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    According to current guidelines, treatment should focus on achieving the maximum suppression of symptoms for as long as possible. This aggressive approach is known as highly active antiretroviral therapy (HAART). The aim of HAART is to reduce the amount of virus in your blood to very low, or even nondetectable, levels, although this doesn't mean the virus is gone. This is usually accomplished with a combination of three or more drugs.
    Antiretroviral drugs inhibit the growth and replication of HIV at various stages of its life cycle. Six classes of these drugs are available.The goal of AIDS treatment is to find the strongest possible regimen that is also simple and has the fewest side effects
    Source: MayoClinic.com (mayoclinic.com)

Living day to day
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    There are many things you can do, day to day, to stay healthy. Here are a few:

    • Make sure you have a health care provider who knows how to treat HIV. Begin treatment promptly once your doctor tells you to. Keep your appointments. Follow your doctor's instructions. If your doctor prescribes medicine for you, take the medicine just the way he or she tells you to because taking only some of your medicine gives your HIV infection more chance to fight back.
    • If you get sick from your medicine, call your doctor for advice; don't make changes to your medicine on your own or because of advice from friends.
    • Get immunizations (shots) to prevent infections such as pneumonia and flu. Your doctor will tell you when to get these shots.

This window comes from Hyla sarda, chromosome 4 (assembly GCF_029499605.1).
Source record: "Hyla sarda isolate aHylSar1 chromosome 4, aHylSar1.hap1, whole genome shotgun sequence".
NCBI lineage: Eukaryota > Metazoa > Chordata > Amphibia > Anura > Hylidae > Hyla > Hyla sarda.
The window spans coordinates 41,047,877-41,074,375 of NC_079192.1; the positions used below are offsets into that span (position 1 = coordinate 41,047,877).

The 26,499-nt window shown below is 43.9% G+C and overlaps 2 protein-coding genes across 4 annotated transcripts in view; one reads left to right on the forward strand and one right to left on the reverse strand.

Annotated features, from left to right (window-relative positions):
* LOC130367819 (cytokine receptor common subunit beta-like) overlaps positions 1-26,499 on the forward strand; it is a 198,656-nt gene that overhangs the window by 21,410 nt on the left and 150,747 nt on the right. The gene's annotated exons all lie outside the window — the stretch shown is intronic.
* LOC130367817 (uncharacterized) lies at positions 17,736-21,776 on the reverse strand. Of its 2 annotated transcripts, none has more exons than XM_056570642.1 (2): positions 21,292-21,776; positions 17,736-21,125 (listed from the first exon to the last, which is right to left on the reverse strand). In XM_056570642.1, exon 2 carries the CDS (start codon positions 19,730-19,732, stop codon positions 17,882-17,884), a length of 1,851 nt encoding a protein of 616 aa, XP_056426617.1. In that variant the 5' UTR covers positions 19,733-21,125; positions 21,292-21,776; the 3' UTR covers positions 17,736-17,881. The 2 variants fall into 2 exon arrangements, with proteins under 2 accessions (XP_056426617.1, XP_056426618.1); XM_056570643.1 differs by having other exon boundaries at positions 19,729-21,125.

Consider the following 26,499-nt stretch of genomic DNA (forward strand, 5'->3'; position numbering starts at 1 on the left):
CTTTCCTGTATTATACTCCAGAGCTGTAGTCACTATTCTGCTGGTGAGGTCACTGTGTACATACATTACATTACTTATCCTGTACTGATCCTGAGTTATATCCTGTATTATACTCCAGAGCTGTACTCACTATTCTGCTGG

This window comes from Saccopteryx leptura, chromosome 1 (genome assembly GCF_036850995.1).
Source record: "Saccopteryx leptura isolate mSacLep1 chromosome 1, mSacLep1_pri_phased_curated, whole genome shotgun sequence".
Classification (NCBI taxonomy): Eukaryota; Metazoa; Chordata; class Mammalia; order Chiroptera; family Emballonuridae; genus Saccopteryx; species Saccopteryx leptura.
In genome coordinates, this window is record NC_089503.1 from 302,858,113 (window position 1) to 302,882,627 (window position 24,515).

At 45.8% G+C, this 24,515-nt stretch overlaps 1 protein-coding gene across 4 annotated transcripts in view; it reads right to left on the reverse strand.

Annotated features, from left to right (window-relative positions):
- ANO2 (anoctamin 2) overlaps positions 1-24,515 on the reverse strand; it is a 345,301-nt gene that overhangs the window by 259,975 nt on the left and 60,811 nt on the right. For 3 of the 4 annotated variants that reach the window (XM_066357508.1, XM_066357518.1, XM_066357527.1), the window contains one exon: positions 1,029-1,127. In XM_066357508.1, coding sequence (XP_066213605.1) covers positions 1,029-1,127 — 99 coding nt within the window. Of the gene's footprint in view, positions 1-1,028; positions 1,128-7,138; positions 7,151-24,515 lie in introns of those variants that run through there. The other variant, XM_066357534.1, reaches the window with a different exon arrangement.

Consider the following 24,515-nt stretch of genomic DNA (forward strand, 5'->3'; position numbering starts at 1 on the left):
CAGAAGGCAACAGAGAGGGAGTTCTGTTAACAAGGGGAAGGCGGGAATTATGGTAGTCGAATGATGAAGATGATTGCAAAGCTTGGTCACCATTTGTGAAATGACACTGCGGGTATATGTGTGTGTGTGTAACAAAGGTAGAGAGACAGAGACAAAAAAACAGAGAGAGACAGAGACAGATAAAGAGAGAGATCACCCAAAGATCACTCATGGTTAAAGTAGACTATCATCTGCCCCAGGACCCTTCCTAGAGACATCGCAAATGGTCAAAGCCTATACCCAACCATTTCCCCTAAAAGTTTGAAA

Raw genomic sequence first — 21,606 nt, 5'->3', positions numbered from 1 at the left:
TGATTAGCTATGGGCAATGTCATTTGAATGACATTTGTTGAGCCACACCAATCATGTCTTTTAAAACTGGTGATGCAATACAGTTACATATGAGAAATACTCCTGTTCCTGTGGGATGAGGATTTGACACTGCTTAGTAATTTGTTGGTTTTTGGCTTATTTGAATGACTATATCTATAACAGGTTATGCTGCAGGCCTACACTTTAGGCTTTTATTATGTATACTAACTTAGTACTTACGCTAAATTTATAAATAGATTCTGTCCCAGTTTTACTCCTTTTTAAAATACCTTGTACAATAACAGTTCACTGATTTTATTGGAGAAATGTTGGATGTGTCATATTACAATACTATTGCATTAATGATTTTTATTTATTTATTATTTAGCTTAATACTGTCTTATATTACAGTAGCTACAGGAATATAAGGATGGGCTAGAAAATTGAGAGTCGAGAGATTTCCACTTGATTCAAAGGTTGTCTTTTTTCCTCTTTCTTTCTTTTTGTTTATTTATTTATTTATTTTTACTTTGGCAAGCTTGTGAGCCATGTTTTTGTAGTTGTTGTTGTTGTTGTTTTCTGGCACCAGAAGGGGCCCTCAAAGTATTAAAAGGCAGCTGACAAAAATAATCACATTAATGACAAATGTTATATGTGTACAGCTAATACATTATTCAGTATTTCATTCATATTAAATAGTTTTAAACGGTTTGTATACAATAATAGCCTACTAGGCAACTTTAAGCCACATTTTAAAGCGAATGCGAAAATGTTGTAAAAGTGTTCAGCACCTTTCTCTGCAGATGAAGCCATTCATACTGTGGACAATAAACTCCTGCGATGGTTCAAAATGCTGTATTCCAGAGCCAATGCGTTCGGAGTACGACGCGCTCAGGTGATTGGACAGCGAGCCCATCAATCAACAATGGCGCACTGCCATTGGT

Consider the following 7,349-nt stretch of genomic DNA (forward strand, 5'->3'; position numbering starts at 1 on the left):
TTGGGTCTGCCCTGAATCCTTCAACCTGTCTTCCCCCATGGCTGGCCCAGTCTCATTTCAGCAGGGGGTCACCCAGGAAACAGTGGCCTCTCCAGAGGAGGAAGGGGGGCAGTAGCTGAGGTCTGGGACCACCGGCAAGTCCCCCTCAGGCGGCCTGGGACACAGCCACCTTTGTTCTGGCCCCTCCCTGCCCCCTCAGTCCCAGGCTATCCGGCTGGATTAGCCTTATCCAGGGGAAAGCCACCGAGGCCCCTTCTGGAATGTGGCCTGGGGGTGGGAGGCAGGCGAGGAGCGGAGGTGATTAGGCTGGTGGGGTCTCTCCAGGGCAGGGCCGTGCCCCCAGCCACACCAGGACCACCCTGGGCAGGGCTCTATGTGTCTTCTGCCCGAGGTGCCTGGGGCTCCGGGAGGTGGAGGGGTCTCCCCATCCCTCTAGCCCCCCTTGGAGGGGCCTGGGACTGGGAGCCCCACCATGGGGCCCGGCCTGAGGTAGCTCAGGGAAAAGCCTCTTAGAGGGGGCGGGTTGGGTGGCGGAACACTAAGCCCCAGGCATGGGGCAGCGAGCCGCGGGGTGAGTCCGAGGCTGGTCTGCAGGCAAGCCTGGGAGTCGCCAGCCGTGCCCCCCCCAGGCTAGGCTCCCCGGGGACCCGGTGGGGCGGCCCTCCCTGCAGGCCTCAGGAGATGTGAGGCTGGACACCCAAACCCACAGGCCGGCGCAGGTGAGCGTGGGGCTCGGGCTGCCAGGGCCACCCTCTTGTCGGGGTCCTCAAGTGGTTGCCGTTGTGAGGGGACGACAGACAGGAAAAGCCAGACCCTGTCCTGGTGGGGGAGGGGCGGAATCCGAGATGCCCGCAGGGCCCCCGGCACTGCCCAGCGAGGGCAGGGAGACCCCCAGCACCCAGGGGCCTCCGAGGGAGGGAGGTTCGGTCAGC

• Practice safe sex to reduce your risk of getting a sexually transmitted disease (STD) or another strain of HIV.
    • If you smoke or use drugs not prescribed by your doctor, quit.
    • Eat healthy foods. This will help keep you strong, keep your energy and weight up, and help your body protect itself.
    • Exercise regularly, get enough sleep and take time to relax. Many people find that meditation or prayer, along with exercise and rest, help them cope with the stress of having HIV or AIDS.

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    Source: Living with HIV/AIDS | Brochures | CDC HIV/AIDS (cdc.gov)

Illustrations
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Source: National Clearinghouse for Alcohol and Drug Information (ncadi.samhsa.gov)

News
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    HIV Can Spread Without Symptoms
    People With Moderate Amount of HIV Particles in Their Blood Can Spread Virus

    Monday, October 22nd 2007
    Source: WebMD (webmd.com)

Scientific Articles (a selection for patients)
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    Systematic review of the efficacy of antiretroviral therapies for reducing the risk of mother-to-child transmission of HIV infection.
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    Source: PubMed (ncbi.nlm.nih.gov)
    Nonoxynol-9 for preventing vaginal acquisition of HIV infection by women from men
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    Source: PubMed (ncbi.nlm.nih.gov)
    Condom effectiveness in reducing heterosexual HIV transmission
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    Source: Condom effectiveness in reducing heterosexual HIV transmission (cochrane.org)

Medical Journals (for health professionals)
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Clinical trials